Paul Ryan’s “Fiscal Fantasy” Critique of… Paul Ryan?
Congressman Paul Ryan makes a great point here. “I’ve got a better idea. Let’s pass a bill to cover the moon with yogurt that will cost $5 trillion today. And then let’s pass a bill the next day to cancel that bill! We could save $5 trillion!”
Senator Reid’s plan includes “cuts” to defense spending based on reductions in future spending in Iraq and Afghanistan that are widely expected to occur already. It’s absurd to call these cuts, as they should be part of the baseline.
But what about Ryan’s own “Roadmap for America’s Future” budget? There wouldn’t be any similar fudging in there, hmmm?
Well golly gee whiz, what do you know. Right there at the top of summary table S-4 are the savings from reduced costs in the “Global War on Terror”: $1.044 trillion. How interesting that he now lambasts as “fiscal fantasy” something he counted as 18% of the spending reductions against the current baseline in his budget – a budget held up as the gold standard despite its untested revenue assertions (Ryan directed CBO not to score that part), fictional savings (he claims $1.4 trillion in reduced spending by repealing the Affordable Care Act, a notion contradicted by the CBO), and now “fiscal fantasy” spending cuts.
Ryan’s responded to this criticism by noting that the $6.2 trillion touted by Roadmap proponents is a comparison not to the CBO baseline, but to Obama’s 2012 budget — which doesn’t include the war savings. Unfortunately for Ryan, all of the discussions that we’ve been having during this debt ceiling freak show, including the CBO scoring here and here, have been based on CBO’s current policy baseline. So while Boehner specifically removed the war wind-down “savings” from his plan, the Ryan budget specifically did not, and includes $1.044 trillion in its $5.8 trillion of claimed spending reductions from the baseline.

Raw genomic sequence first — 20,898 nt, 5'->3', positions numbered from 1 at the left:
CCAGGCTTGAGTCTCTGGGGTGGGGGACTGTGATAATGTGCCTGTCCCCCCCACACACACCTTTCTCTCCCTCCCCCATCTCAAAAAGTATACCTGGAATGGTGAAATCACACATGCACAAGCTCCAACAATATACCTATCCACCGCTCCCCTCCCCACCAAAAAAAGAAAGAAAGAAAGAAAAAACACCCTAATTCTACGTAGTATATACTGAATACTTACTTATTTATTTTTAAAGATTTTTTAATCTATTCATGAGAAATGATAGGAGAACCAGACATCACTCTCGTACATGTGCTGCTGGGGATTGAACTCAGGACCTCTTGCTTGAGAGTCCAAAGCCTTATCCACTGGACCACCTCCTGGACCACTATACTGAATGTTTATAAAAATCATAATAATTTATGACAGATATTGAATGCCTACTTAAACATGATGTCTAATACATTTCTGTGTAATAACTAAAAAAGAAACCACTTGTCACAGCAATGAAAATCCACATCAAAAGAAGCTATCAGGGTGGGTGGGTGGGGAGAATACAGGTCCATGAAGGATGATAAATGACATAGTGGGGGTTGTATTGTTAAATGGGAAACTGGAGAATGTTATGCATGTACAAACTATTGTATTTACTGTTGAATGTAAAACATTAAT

Ryan justifies this by saying that the CBO current policy baseline is unrealistic because it assumes continuation of current law, including expiration of the Bush tax cuts and continue war spending at current levels, which is why CBO also has an alternative fiscal scenario that Ryan says “assumes more realistic outcomes.” CBO, however, doesn’t describe its alternative scenario as more realistic, noting that we’d reach historic debt/GDP ratios within 15 years. This is the scary baseline Ryan wants you to believe, but it’s not based on current law. And given the performance of Congress lately, current law’s a better starting point than anything else.
By the way, has anybody noticed that Ryan’s budget would increase the national debt faster than the baseline over the next decade? Top of page 3.